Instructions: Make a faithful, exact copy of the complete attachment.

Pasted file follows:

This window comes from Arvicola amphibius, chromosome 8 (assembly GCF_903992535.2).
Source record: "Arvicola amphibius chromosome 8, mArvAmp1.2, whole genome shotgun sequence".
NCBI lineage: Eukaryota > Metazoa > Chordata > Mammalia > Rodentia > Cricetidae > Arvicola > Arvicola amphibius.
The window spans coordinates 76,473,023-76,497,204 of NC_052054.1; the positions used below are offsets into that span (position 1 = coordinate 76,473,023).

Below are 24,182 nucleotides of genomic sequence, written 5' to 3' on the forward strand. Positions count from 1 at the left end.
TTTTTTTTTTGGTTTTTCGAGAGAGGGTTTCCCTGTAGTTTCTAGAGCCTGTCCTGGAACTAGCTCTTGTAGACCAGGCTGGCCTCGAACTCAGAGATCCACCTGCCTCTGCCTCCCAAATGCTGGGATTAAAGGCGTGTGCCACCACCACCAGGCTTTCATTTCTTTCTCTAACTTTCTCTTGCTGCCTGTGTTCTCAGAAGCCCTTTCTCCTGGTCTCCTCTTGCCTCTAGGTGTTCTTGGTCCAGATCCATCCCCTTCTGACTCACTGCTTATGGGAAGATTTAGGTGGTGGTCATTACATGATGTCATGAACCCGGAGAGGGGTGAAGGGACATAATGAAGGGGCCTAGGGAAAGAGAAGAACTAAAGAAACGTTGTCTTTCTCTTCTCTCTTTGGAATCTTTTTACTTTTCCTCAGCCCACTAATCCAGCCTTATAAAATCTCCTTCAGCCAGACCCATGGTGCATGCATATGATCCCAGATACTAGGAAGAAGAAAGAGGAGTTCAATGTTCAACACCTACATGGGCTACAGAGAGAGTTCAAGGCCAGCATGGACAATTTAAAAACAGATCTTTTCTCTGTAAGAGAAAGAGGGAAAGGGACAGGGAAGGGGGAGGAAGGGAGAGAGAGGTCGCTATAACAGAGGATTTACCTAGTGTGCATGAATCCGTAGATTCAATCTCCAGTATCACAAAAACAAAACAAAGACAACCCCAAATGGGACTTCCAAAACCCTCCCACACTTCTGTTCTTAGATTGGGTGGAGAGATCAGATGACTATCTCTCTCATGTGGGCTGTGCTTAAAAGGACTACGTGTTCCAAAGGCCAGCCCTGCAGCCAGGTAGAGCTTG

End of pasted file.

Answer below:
This window comes from Arvicola amphibius, chromosome 8 (assembly GCF_903992535.2).
Source record: "Arvicola amphibius chromosome 8, mArvAmp1.2, whole genome shotgun sequence".
NCBI lineage: Eukaryota > Metazoa > Chordata > Mammalia > Rodentia > Cricetidae > Arvicola > Arvicola amphibius.
The window spans coordinates 76,473,023-76,497,204 of NC_052054.1; the positions used below are offsets into that span (position 1 = coordinate 76,473,023).

Below are 24,182 nucleotides of genomic sequence, written 5' to 3' on the forward strand. Positions count from 1 at the left end.
TTTTTTTTTTGGTTTTTCGAGAGAGGGTTTCCCTGTAGTTTCTAGAGCCTGTCCTGGAACTAGCTCTTGTAGACCAGGCTGGCCTCGAACTCAGAGATCCACCTGCCTCTGCCTCCCAAATGCTGGGATTAAAGGCGTGTGCCACCACCACCAGGCTTTCATTTCTTTCTCTAACTTTCTCTTGCTGCCTGTGTTCTCAGAAGCCCTTTCTCCTGGTCTCCTCTTGCCTCTAGGTGTTCTTGGTCCAGATCCATCCCCTTCTGACTCACTGCTTATGGGAAGATTTAGGTGGTGGTCATTACATGATGTCATGAACCCGGAGAGGGGTGAAGGGACATAATGAAGGGGCCTAGGGAAAGAGAAGAACTAAAGAAACGTTGTCTTTCTCTTCTCTCTTTGGAATCTTTTTACTTTTCCTCAGCCCACTAATCCAGCCTTATAAAATCTCCTTCAGCCAGACCCATGGTGCATGCATATGATCCCAGATACTAGGAAGAAGAAAGAGGAGTTCAATGTTCAACACCTACATGGGCTACAGAGAGAGTTCAAGGCCAGCATGGACAATTTAAAAACAGATCTTTTCTCTGTAAGAGAAAGAGGGAAAGGGACAGGGAAGGGGGAGGAAGGGAGAGAGAGGTCGCTATAACAGAGGATTTACCTAGTGTGCATGAATCCGTAGATTCAATCTCCAGTATCACAAAAACAAAACAAAGACAACCCCAAATGGGACTTCCAAAACCCTCCCACACTTCTGTTCTTAGATTGGGTGGAGAGATCAGATGACTATCTCTCTCATGTGGGCTGTGCTTAAAAGGACTACGTGTTCCAAAGGCCAGCCCTGCAGCCAGGTAGAGCTTG